This week we are excited to release a long-requested feature in AzureWatch: support for active monitoring of Windows Event Logs.  We are starting things off with support for Application, System and Security logs in Windows Azure Cloud Services (Web or Worker Roles) and Windows Azure Virtual Machines.

Users can now create rule-based alerts that match against entries in a particular Event Log, against a specific event log level, name of the publishing application or text of the entry itself.  We've enhanced our Rules engine to support string comparison and search capabilities.  Even though the extra workload to accommodate monitoring of Event Logs is significant, this feature will be available at no additional charge to users who are already monitoring their servers with AzureWatch.

In order to enable Event Log monitoring, users need to specify which logs should AzureWatch be monitoring and at what level.  Take care to not overwhelm monitoring cycles by asking AzureWatch to inspect too much data per cycle.  Checkboxes and Minimum severity level that users can specify on the Role configuration screen will control how much data is being sent to AzureWatch. Hundreds of log entries per minute should be OK, but once the number of log events gets into thousands per minute, users with a lot of servers may notice slowdowns of their monitoring cycles.

Turn on Event Log monitoring


After instructing AzureWatch (and via AzureWatch, Windows Azure itself) as to what Event Log data needs to be transferred to Windows Azure Diagnostics Table Storage or captured through Powershell Remoting, users can create custom alert or management rules based on the Event Log data.  We've enabled a number of Event Log specific variables that can be used in formulas of rules as shown in the screenshot below.  Every event log entry captured during a particular monitoring cycle will be evaluated against user-specific formula until a first matching log entry is found.  Users can combine aggregate metrics together with Event Log based search criteria to create sophisticated rules.  For example, it is possible to create a monitoring rule that looks for .NET errors that occur only when average CPU utilization is over 70%.  In order to support text-search capabilities in our engine, we've added ability to search text-based variables via three new functions: Contains, EndsWith and StartsWith, all of which return TRUE or FALSE when called from the rule's formula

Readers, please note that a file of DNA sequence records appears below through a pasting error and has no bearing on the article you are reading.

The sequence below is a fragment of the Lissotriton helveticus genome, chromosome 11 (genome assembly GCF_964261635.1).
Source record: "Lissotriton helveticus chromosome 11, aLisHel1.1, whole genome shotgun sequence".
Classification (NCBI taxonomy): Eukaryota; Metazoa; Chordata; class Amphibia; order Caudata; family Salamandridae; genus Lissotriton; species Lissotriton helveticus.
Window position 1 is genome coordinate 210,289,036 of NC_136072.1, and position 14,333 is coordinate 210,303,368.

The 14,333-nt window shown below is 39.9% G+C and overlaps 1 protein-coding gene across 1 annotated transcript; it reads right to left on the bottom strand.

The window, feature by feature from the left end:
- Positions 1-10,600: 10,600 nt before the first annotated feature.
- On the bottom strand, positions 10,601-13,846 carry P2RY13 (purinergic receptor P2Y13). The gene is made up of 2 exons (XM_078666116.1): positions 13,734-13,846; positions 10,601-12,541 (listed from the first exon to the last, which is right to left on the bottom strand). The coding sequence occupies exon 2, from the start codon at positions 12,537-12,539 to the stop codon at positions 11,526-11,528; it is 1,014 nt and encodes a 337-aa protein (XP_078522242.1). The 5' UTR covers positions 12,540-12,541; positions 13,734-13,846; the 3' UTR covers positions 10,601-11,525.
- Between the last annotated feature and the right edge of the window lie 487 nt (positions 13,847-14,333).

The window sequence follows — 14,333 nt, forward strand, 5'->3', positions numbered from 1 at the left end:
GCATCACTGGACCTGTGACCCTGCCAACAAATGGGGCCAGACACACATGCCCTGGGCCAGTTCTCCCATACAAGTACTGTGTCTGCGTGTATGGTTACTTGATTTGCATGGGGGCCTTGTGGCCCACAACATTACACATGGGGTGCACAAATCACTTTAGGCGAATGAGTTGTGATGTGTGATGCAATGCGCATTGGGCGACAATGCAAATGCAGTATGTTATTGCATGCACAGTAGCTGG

Going forward we intend to further enhance the engine by providing numeric counts of events that match particular criteria to the rules engine, so that users can create rules based not only on individual log entries but also based on quantity of specific events found.


Do you have any feedback as to what you'd like to see from AzureWatch?  Please do not hesitate to contact us!